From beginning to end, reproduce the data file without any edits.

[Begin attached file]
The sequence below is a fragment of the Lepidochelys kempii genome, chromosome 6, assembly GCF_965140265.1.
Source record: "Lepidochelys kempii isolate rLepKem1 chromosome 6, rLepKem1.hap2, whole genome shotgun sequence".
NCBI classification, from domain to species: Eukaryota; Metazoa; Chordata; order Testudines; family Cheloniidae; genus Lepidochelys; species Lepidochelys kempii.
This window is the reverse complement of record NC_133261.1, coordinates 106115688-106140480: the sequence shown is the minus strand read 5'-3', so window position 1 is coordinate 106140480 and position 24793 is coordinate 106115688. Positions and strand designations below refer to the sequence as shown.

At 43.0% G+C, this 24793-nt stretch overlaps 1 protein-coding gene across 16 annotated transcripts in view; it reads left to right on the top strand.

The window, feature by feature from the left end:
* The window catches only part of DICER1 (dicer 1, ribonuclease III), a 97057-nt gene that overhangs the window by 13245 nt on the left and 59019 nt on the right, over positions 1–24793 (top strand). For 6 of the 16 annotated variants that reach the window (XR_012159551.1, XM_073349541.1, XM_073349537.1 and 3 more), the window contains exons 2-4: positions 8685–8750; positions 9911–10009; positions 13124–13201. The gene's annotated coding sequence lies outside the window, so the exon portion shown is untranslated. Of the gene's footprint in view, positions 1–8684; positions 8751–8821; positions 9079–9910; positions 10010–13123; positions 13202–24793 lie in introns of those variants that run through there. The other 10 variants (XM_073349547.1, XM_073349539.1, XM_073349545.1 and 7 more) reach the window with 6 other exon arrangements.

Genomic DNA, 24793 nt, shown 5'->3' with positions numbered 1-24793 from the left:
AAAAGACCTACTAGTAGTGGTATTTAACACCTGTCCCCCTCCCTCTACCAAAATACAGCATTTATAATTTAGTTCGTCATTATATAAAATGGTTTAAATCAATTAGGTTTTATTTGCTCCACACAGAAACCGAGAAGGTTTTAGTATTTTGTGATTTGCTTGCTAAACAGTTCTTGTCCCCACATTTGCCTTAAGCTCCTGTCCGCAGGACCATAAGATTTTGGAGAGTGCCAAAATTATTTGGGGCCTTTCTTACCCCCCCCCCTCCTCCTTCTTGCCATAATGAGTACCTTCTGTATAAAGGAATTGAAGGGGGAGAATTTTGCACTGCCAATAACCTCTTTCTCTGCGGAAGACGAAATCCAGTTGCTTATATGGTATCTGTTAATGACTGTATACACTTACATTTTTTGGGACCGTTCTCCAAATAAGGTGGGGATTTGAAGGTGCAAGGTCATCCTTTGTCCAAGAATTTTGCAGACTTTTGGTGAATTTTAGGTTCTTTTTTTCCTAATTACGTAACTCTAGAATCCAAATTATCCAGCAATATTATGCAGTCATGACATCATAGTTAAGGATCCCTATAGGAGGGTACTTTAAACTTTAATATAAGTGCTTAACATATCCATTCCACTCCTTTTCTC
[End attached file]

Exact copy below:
The sequence below is a fragment of the Lepidochelys kempii genome, chromosome 6, assembly GCF_965140265.1.
Source record: "Lepidochelys kempii isolate rLepKem1 chromosome 6, rLepKem1.hap2, whole genome shotgun sequence".
NCBI classification, from domain to species: Eukaryota; Metazoa; Chordata; order Testudines; family Cheloniidae; genus Lepidochelys; species Lepidochelys kempii.
This window is the reverse complement of record NC_133261.1, coordinates 106115688-106140480: the sequence shown is the minus strand read 5'-3', so window position 1 is coordinate 106140480 and position 24793 is coordinate 106115688. Positions and strand designations below refer to the sequence as shown.

At 43.0% G+C, this 24793-nt stretch overlaps 1 protein-coding gene across 16 annotated transcripts in view; it reads left to right on the top strand.

The window, feature by feature from the left end:
* The window catches only part of DICER1 (dicer 1, ribonuclease III), a 97057-nt gene that overhangs the window by 13245 nt on the left and 59019 nt on the right, over positions 1–24793 (top strand). For 6 of the 16 annotated variants that reach the window (XR_012159551.1, XM_073349541.1, XM_073349537.1 and 3 more), the window contains exons 2-4: positions 8685–8750; positions 9911–10009; positions 13124–13201. The gene's annotated coding sequence lies outside the window, so the exon portion shown is untranslated. Of the gene's footprint in view, positions 1–8684; positions 8751–8821; positions 9079–9910; positions 10010–13123; positions 13202–24793 lie in introns of those variants that run through there. The other 10 variants (XM_073349547.1, XM_073349539.1, XM_073349545.1 and 7 more) reach the window with 6 other exon arrangements.

Genomic DNA, 24793 nt, shown 5'->3' with positions numbered 1-24793 from the left:
AAAAGACCTACTAGTAGTGGTATTTAACACCTGTCCCCCTCCCTCTACCAAAATACAGCATTTATAATTTAGTTCGTCATTATATAAAATGGTTTAAATCAATTAGGTTTTATTTGCTCCACACAGAAACCGAGAAGGTTTTAGTATTTTGTGATTTGCTTGCTAAACAGTTCTTGTCCCCACATTTGCCTTAAGCTCCTGTCCGCAGGACCATAAGATTTTGGAGAGTGCCAAAATTATTTGGGGCCTTTCTTACCCCCCCCCCTCCTCCTTCTTGCCATAATGAGTACCTTCTGTATAAAGGAATTGAAGGGGGAGAATTTTGCACTGCCAATAACCTCTTTCTCTGCGGAAGACGAAATCCAGTTGCTTATATGGTATCTGTTAATGACTGTATACACTTACATTTTTTGGGACCGTTCTCCAAATAAGGTGGGGATTTGAAGGTGCAAGGTCATCCTTTGTCCAAGAATTTTGCAGACTTTTGGTGAATTTTAGGTTCTTTTTTTCCTAATTACGTAACTCTAGAATCCAAATTATCCAGCAATATTATGCAGTCATGACATCATAGTTAAGGATCCCTATAGGAGGGTACTTTAAACTTTAATATAAGTGCTTAACATATCCATTCCACTCCTTTTCTC